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Nursing Homes

This page provides basic information about being certified as a Medicare and/or Medicaid nursing home provider and includes links to applicable laws, regulations, and compliance information.  Below in the downloads section, we also provide you related nursing home reports, compendia, and the list of special focus facilities (i.e., nursing homes with a record of poor survey (inspection) performance on which CMS focuses extra attention).

Skilled nursing facilities (SNFs) and nursing facilities (NFs) are required to be in compliance with the requirements in 42 CFR Part 483, Subpart B, to receive payment under the Medicare or Medicaid programs.  To certify a SNF or NF, a state surveyor completes at least a Life Safety Code (LSC) survey, and a Standard Survey.

SNF/NF surveys are not announced to the facility.  States conduct standard surveys and complete them on consecutive workdays, whenever possible.  They may be conducted at any time including weekends, 24 hours a day.  When standard surveys begin at times beyond the business hours of 8:00 a.m. to 6:00 p.m., or begin on a Saturday or Sunday, the entrance conference and initial tour should is modified in recognition of the residents’ activity (e.g., sleep, religious services) and types and numbers of staff available upon entry.

The State has the responsibility for certifying a skilled nursing facility’s or nursing facility’s compliance or noncompliance, except in the case of State-operated facilities.  However, the State’s certification for a skilled nursing facility is subject to CMS’ approval.  “Certification of compliance” means that a facility’s compliance with Federal participation requirements is ascertained.  In addition to certifying a facility’s compliance or noncompliance, the State recommends appropriate enforcement actions to the State Medicaid agency for Medicaid and to the regional office for Medicare. 

The CMS regional office determines a facility’s eligibility to participate in the Medicare program based on the State’s certification of compliance and a facility’s compliance with civil rights requirements.

The following entities are responsible for surveying and certifying a skilled nursing facility’s or nursing facility’s compliance or noncompliance with Federal requirements:

  • State-Operated Skilled Nursing Facilities or Nursing Facilities or State-Operated Dually Participating Facilities - The State conducts the survey, but the regional office certifies compliance or noncompliance and determines whether a facility will participate in the Medicare or Medicaid programs.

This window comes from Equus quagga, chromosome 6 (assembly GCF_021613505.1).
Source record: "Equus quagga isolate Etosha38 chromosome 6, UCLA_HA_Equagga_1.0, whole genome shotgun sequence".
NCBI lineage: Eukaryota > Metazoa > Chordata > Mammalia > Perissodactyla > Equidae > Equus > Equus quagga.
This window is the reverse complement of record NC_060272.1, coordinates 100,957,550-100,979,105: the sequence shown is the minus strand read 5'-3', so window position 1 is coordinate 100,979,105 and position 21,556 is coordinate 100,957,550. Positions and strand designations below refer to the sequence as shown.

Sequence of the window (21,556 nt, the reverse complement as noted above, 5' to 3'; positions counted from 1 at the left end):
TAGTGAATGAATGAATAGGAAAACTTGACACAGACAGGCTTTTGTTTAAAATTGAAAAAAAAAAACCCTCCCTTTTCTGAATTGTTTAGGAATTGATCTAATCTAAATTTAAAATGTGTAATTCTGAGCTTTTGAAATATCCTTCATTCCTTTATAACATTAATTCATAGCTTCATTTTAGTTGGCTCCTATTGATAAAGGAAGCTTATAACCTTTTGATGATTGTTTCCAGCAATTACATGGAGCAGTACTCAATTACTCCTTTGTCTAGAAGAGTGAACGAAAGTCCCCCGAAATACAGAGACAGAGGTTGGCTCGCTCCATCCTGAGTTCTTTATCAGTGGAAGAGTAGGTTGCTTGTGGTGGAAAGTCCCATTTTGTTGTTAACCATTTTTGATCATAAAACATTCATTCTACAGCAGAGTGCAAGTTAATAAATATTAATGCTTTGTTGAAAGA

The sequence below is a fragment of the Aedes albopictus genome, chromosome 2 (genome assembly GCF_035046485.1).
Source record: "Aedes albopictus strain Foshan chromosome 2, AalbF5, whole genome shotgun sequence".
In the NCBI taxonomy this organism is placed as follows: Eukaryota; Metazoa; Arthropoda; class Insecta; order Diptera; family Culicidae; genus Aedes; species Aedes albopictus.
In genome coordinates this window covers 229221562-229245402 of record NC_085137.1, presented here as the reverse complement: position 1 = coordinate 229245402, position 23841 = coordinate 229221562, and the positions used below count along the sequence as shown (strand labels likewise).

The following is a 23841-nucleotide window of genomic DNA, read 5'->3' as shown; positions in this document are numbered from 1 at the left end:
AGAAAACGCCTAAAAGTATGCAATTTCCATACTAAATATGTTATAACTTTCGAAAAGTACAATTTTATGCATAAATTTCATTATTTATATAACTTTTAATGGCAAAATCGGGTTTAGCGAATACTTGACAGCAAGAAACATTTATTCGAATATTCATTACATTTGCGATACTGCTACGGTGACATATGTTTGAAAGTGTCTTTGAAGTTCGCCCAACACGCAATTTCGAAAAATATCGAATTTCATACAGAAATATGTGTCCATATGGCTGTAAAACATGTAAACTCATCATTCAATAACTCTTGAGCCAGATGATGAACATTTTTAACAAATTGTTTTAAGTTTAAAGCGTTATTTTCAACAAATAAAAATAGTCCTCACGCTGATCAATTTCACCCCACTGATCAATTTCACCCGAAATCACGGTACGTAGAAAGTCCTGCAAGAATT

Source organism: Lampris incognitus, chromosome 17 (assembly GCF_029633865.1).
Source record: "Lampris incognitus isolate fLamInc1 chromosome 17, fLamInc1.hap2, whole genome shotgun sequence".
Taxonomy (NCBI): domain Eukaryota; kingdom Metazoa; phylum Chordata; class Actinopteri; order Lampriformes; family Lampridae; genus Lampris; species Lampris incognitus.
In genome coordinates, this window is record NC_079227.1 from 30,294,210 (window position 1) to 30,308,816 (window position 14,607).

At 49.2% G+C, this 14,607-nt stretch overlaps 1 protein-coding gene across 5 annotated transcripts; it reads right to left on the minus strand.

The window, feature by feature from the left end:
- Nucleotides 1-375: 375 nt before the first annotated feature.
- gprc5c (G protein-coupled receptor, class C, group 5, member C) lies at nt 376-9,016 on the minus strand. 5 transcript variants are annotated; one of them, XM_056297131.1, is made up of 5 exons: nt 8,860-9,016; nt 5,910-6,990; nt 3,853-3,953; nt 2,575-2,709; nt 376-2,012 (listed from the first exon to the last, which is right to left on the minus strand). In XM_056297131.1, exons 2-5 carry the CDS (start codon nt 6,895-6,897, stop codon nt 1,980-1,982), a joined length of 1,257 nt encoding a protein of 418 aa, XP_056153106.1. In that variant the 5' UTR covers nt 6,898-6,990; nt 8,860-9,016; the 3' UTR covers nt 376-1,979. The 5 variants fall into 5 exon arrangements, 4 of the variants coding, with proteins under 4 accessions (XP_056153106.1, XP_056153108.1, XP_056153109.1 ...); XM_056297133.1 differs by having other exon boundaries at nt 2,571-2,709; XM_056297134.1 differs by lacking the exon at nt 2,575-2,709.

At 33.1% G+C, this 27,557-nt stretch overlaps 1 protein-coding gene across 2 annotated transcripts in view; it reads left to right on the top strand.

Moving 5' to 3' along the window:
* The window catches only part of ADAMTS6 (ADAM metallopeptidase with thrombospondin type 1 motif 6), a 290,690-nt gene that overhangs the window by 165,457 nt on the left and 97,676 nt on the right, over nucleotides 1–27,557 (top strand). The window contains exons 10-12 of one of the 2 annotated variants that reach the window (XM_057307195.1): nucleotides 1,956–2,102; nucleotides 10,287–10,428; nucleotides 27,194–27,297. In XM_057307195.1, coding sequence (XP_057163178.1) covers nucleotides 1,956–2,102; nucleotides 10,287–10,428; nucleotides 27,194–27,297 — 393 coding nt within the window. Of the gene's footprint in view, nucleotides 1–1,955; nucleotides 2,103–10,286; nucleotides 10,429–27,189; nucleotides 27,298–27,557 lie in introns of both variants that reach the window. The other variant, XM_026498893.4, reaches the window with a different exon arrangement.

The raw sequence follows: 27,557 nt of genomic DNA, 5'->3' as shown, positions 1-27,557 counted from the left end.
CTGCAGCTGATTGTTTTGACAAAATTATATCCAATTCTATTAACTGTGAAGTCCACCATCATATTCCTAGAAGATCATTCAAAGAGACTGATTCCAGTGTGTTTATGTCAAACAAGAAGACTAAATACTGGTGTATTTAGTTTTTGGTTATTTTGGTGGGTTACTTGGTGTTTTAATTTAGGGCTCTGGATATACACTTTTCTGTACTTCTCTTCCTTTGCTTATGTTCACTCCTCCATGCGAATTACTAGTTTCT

• Non-State Operated Skilled Nursing Facilities - The State conducts the survey and certifies compliance or noncompliance, and the regional office determines whether a facility is eligible to participate in the Medicare program.
  • Non-State Operated Nursing Facilities - The State conducts the survey and certifies compliance or noncompliance.  The State’s certification is final.  The State Medicaid agency determines whether a facility is eligible to participate in the Medicaid program. 
  • Non-State Operated Dually Participating Facilities (Skilled Nursing Facilities/Nursing Facilities) - The State conducts the survey and certifies compliance or noncompliance.  The State’s certification of compliance or noncompliance is communicated to the State Medicaid agency for the nursing facility and to the regional office for the skilled nursing facility.  In the case where the State and the regional office disagree with the certification of compliance or noncompliance, there are certain rules to resolve such disagreements.

Other Nursing Home related data and reports can be found in the downloads section below

New Posting - Evaluation of the Quality Indicator Survey (QIS)

The Executive Summary of the Evaluation Report of the Quality Indicator Survey (QIS) is now available for download. The QIS evaluation was funded early in the 5-State QIS pilot, and was designed to answer questions about accuracy, documentation, changes in the number and type of deficiencies, and whether the QIS process is more efficient.  Improved consistency is inherently embedded into QIS processes, so this was not evaluated.  The Study instead assessed whether the QIS also had beneficial effects on other aspects of the survey process, such as improving the accuracy of citations.  Since the evaluation did not find improved accuracy, we conclude that non-QIS factors, including (a) survey guidance clarification, (b) training of surveyors, and (c) surveyor supervision are prudent approaches to improvement of accuracy.  CMS continues to issue improved surveyor guidance as well as to strengthen surveyor training.  We also concluded that future QIS development efforts should concentrate on building upon the QIS strengths relative to consistency improvement, and giving supervisors more tools to assess performance of surveyor teams. 

See below for:

  • Evaluation of the Quality Indicator Survey: Executive Summary
  • Special Focus Facility Initiative and List - updated July 17, 2014
  • 2012 Nursing Home Action Plan
  • 2013 Nursing Home Data Compendium
  • 2007 Study of Paid Feeding Assistant Programs